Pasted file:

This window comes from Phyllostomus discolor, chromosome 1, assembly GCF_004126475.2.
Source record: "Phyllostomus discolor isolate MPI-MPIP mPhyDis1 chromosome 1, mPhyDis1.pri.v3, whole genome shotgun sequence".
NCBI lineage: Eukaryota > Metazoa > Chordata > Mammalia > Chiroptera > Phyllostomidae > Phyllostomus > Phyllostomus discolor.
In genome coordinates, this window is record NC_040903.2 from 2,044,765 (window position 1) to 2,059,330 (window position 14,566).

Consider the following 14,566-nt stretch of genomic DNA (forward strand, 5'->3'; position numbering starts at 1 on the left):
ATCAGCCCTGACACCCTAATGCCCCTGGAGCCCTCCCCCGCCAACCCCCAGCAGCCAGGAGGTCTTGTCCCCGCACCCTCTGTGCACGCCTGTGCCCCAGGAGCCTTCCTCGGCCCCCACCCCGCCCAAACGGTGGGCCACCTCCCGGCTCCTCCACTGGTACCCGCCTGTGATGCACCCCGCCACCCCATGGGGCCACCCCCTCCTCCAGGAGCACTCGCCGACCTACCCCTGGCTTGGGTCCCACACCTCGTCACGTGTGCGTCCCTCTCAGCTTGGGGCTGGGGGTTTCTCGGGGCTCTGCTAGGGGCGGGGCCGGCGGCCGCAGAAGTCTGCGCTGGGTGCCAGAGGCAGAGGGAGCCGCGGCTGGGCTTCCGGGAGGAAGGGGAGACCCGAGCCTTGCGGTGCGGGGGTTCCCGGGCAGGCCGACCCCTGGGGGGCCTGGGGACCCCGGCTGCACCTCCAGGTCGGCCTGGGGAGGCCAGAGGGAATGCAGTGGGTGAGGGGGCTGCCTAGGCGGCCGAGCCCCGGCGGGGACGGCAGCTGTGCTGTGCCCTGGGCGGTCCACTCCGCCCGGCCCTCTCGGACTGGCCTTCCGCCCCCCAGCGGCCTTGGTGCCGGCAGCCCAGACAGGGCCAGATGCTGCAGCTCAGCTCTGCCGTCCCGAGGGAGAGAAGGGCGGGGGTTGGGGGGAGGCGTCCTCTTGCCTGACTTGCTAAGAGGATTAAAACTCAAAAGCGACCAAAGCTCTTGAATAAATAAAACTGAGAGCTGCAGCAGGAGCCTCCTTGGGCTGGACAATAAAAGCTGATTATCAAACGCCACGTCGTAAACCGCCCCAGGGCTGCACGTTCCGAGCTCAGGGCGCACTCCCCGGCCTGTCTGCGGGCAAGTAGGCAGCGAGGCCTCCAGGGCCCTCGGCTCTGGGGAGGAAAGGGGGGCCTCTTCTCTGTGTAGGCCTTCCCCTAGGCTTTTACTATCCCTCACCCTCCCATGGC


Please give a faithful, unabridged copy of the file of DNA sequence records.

This window comes from Phyllostomus discolor, chromosome 1, assembly GCF_004126475.2.
Source record: "Phyllostomus discolor isolate MPI-MPIP mPhyDis1 chromosome 1, mPhyDis1.pri.v3, whole genome shotgun sequence".
NCBI lineage: Eukaryota > Metazoa > Chordata > Mammalia > Chiroptera > Phyllostomidae > Phyllostomus > Phyllostomus discolor.
In genome coordinates, this window is record NC_040903.2 from 2,044,765 (window position 1) to 2,059,330 (window position 14,566).

Consider the following 14,566-nt stretch of genomic DNA (forward strand, 5'->3'; position numbering starts at 1 on the left):
ATCAGCCCTGACACCCTAATGCCCCTGGAGCCCTCCCCCGCCAACCCCCAGCAGCCAGGAGGTCTTGTCCCCGCACCCTCTGTGCACGCCTGTGCCCCAGGAGCCTTCCTCGGCCCCCACCCCGCCCAAACGGTGGGCCACCTCCCGGCTCCTCCACTGGTACCCGCCTGTGATGCACCCCGCCACCCCATGGGGCCACCCCCTCCTCCAGGAGCACTCGCCGACCTACCCCTGGCTTGGGTCCCACACCTCGTCACGTGTGCGTCCCTCTCAGCTTGGGGCTGGGGGTTTCTCGGGGCTCTGCTAGGGGCGGGGCCGGCGGCCGCAGAAGTCTGCGCTGGGTGCCAGAGGCAGAGGGAGCCGCGGCTGGGCTTCCGGGAGGAAGGGGAGACCCGAGCCTTGCGGTGCGGGGGTTCCCGGGCAGGCCGACCCCTGGGGGGCCTGGGGACCCCGGCTGCACCTCCAGGTCGGCCTGGGGAGGCCAGAGGGAATGCAGTGGGTGAGGGGGCTGCCTAGGCGGCCGAGCCCCGGCGGGGACGGCAGCTGTGCTGTGCCCTGGGCGGTCCACTCCGCCCGGCCCTCTCGGACTGGCCTTCCGCCCCCCAGCGGCCTTGGTGCCGGCAGCCCAGACAGGGCCAGATGCTGCAGCTCAGCTCTGCCGTCCCGAGGGAGAGAAGGGCGGGGGTTGGGGGGAGGCGTCCTCTTGCCTGACTTGCTAAGAGGATTAAAACTCAAAAGCGACCAAAGCTCTTGAATAAATAAAACTGAGAGCTGCAGCAGGAGCCTCCTTGGGCTGGACAATAAAAGCTGATTATCAAACGCCACGTCGTAAACCGCCCCAGGGCTGCACGTTCCGAGCTCAGGGCGCACTCCCCGGCCTGTCTGCGGGCAAGTAGGCAGCGAGGCCTCCAGGGCCCTCGGCTCTGGGGAGGAAAGGGGGGCCTCTTCTCTGTGTAGGCCTTCCCCTAGGCTTTTACTATCCCTCACCCTCCCATGGC